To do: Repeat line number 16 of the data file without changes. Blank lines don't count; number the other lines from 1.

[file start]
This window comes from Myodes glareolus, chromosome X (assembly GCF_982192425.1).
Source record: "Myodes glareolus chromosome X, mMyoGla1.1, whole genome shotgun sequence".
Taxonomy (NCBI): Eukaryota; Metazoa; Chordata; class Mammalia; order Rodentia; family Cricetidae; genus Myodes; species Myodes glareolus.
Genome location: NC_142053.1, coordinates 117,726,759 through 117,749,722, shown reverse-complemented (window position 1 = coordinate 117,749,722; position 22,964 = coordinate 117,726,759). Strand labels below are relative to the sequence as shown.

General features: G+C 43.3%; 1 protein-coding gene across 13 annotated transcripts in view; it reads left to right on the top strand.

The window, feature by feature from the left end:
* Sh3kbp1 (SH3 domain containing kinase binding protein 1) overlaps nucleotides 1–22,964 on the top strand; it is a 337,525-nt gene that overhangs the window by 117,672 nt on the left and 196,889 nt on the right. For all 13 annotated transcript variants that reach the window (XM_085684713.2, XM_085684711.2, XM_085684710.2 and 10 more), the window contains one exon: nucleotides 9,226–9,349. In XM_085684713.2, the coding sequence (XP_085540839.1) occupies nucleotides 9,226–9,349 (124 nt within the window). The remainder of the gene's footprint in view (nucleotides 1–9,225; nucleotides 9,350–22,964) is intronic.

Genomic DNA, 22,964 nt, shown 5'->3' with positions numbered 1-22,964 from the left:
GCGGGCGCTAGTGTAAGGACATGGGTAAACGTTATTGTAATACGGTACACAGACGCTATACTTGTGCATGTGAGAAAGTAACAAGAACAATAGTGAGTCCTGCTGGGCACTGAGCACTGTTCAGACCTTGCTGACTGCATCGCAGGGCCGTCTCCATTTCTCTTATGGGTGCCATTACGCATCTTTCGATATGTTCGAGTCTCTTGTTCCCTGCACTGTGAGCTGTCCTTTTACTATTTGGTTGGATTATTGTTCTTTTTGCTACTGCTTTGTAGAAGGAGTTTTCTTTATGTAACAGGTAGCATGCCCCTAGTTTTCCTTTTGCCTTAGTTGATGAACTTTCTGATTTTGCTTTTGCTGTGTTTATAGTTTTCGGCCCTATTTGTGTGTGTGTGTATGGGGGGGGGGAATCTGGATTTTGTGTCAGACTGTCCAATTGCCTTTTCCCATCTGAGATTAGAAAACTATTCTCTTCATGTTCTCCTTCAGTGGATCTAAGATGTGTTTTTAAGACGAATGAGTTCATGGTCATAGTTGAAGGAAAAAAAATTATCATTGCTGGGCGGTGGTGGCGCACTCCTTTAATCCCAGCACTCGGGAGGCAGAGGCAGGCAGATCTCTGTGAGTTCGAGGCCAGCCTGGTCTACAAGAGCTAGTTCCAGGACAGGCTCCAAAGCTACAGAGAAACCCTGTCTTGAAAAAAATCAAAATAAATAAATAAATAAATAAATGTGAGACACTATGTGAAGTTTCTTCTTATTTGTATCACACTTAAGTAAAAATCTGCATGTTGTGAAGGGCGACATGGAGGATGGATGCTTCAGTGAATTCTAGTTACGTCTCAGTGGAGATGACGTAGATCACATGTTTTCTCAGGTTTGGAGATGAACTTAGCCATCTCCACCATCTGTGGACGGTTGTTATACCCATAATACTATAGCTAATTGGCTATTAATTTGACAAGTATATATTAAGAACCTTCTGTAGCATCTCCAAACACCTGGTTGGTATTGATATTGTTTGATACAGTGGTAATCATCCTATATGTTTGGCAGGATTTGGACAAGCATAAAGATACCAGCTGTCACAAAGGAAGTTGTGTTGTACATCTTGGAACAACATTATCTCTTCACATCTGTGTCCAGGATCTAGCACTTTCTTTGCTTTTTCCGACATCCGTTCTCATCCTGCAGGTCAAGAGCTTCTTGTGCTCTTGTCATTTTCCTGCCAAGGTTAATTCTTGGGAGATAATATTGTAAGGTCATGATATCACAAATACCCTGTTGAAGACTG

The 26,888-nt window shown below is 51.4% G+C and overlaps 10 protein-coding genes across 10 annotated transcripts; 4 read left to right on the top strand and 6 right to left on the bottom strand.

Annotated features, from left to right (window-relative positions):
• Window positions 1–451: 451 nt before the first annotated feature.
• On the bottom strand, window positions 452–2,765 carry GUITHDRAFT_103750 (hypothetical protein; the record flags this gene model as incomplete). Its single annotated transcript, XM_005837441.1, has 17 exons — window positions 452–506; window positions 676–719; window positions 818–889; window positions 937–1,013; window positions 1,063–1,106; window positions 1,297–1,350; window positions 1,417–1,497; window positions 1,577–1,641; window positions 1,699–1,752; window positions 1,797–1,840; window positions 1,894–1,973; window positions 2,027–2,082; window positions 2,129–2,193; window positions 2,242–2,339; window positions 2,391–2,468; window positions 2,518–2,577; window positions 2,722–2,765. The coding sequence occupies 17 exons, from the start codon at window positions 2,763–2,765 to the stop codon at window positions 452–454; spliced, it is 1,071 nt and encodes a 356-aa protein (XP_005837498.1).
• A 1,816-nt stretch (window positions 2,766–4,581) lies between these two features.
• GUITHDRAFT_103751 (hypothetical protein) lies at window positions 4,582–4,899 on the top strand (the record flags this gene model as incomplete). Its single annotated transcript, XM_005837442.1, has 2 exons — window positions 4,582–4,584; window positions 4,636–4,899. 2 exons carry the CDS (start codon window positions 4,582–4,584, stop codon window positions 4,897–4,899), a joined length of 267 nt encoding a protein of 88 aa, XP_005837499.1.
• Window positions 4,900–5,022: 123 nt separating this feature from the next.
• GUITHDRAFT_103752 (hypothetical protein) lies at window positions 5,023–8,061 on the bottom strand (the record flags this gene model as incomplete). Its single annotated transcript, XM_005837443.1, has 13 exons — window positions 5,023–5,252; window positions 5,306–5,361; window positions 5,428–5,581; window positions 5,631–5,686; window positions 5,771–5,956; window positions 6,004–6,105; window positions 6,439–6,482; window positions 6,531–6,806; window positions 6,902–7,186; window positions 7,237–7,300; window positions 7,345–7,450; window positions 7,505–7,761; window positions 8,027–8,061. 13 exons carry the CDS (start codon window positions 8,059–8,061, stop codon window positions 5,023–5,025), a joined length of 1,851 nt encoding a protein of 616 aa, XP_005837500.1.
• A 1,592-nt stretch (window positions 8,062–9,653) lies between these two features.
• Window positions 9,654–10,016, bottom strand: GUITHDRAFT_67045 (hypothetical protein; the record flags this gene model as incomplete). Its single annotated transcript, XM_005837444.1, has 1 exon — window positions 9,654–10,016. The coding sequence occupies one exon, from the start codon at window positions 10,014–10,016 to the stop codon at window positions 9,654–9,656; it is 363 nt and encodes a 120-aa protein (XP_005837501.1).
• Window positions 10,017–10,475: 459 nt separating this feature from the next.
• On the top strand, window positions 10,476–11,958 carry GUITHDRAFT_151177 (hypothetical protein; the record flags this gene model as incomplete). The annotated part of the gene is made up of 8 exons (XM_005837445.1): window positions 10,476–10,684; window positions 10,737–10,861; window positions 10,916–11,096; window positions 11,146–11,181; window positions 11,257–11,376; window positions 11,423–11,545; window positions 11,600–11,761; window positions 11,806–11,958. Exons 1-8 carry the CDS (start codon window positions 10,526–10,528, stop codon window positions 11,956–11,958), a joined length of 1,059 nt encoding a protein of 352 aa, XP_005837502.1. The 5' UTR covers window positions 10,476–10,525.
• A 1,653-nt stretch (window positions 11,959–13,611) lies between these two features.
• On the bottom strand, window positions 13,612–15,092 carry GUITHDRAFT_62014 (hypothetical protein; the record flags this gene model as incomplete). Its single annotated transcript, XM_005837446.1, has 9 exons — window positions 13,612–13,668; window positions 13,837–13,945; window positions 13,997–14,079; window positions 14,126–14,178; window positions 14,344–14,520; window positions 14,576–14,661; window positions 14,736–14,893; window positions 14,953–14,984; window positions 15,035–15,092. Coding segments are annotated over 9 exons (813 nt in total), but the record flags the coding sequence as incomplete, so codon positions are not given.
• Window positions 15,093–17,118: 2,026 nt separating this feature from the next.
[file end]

• Window positions 4,900–5,022: 123 nt separating this feature from the next.